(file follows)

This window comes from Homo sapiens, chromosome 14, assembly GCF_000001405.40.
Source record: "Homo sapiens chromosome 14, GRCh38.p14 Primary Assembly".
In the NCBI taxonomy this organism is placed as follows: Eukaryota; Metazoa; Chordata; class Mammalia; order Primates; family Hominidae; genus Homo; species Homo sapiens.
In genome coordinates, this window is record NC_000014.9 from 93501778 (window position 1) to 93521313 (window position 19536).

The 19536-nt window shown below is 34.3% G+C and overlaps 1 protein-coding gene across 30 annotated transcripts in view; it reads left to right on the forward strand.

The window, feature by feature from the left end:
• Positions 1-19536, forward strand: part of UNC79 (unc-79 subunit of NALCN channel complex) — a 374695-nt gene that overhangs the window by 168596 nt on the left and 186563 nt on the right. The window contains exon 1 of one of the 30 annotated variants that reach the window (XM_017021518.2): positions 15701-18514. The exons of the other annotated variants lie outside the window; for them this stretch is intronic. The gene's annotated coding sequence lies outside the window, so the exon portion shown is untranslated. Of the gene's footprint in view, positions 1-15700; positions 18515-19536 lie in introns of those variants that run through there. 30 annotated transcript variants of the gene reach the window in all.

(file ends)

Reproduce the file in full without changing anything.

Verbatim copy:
This window comes from Homo sapiens, chromosome 14, assembly GCF_000001405.40.
Source record: "Homo sapiens chromosome 14, GRCh38.p14 Primary Assembly".
In the NCBI taxonomy this organism is placed as follows: Eukaryota; Metazoa; Chordata; class Mammalia; order Primates; family Hominidae; genus Homo; species Homo sapiens.
In genome coordinates, this window is record NC_000014.9 from 93501778 (window position 1) to 93521313 (window position 19536).

The 19536-nt window shown below is 34.3% G+C and overlaps 1 protein-coding gene across 30 annotated transcripts in view; it reads left to right on the forward strand.

The window, feature by feature from the left end:
• Positions 1-19536, forward strand: part of UNC79 (unc-79 subunit of NALCN channel complex) — a 374695-nt gene that overhangs the window by 168596 nt on the left and 186563 nt on the right. The window contains exon 1 of one of the 30 annotated variants that reach the window (XM_017021518.2): positions 15701-18514. The exons of the other annotated variants lie outside the window; for them this stretch is intronic. The gene's annotated coding sequence lies outside the window, so the exon portion shown is untranslated. Of the gene's footprint in view, positions 1-15700; positions 18515-19536 lie in introns of those variants that run through there. 30 annotated transcript variants of the gene reach the window in all.